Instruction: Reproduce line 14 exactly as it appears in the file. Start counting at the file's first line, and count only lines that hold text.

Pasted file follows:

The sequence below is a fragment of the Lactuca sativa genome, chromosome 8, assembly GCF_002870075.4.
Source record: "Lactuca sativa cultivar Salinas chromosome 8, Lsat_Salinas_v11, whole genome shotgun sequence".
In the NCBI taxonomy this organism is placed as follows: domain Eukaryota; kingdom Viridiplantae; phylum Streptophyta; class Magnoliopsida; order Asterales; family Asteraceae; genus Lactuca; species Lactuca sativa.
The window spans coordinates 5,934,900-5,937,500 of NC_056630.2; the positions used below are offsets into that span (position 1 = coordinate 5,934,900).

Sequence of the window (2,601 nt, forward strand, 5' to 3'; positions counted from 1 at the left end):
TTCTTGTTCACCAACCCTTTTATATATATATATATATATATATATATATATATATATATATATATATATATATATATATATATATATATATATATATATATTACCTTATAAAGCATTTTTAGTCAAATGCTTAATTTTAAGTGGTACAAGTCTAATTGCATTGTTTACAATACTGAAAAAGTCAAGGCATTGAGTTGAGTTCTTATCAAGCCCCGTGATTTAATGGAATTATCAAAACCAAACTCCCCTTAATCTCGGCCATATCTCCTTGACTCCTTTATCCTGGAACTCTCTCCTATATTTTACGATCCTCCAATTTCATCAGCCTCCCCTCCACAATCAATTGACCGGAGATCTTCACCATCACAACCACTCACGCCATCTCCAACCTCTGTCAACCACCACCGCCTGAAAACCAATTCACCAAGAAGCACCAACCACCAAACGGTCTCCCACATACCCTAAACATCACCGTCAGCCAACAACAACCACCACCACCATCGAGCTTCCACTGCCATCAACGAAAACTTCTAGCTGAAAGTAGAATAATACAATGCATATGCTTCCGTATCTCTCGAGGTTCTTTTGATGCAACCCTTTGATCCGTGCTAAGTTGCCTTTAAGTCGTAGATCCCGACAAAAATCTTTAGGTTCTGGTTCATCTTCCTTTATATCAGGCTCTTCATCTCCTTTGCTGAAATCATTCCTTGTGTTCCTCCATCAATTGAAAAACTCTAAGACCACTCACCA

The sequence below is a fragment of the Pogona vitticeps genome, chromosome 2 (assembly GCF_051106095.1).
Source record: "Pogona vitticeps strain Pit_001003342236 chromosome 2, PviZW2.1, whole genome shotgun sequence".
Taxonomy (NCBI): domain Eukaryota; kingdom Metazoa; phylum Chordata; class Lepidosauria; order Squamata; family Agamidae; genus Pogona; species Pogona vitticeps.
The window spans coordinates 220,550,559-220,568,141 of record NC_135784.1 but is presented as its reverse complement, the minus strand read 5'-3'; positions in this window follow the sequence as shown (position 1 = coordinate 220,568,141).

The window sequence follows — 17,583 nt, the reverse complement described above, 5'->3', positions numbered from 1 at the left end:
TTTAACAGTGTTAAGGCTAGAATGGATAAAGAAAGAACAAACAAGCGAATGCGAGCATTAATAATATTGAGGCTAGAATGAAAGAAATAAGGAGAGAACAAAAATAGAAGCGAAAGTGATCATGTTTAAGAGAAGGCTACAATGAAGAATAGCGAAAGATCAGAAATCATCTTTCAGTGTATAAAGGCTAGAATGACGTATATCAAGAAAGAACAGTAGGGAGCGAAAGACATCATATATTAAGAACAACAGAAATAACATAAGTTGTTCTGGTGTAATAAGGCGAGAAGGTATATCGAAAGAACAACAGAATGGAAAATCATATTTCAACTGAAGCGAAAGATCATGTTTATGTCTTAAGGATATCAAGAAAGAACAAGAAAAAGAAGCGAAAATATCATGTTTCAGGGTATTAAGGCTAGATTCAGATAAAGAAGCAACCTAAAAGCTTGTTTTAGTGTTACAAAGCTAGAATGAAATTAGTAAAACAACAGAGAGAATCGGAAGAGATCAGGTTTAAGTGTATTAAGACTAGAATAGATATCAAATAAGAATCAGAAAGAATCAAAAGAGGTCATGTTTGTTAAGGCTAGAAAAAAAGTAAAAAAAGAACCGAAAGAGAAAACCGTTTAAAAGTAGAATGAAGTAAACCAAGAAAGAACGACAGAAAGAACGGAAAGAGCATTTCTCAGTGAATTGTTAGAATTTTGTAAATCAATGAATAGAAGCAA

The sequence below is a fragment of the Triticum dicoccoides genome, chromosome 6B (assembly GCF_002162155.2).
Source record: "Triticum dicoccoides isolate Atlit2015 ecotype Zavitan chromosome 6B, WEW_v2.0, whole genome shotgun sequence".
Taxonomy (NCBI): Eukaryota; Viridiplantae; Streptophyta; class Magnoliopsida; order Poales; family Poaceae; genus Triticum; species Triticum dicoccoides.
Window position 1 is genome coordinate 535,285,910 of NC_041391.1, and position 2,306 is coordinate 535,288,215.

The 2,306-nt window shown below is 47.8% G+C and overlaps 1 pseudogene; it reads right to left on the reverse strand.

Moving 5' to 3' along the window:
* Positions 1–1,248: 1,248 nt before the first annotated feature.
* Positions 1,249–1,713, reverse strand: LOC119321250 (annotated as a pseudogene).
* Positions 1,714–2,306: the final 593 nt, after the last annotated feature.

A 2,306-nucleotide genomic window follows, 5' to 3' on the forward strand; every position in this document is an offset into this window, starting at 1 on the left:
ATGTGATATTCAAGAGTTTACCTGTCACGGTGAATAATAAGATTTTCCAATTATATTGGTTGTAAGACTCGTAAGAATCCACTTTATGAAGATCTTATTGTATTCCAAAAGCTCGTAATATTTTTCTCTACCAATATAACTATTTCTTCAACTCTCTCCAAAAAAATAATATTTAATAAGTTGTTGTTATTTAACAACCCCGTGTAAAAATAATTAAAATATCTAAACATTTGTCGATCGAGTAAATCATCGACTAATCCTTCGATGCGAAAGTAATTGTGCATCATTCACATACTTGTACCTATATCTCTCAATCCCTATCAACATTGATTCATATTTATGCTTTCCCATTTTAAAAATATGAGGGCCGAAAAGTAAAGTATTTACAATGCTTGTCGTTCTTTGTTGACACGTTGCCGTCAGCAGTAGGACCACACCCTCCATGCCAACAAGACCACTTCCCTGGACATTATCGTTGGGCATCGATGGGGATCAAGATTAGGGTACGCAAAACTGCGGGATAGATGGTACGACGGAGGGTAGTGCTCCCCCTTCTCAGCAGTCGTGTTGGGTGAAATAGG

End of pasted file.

Source record: "Triticum dicoccoides isolate Atlit2015 ecotype Zavitan chromosome 6B, WEW_v2.0, whole genome shotgun sequence".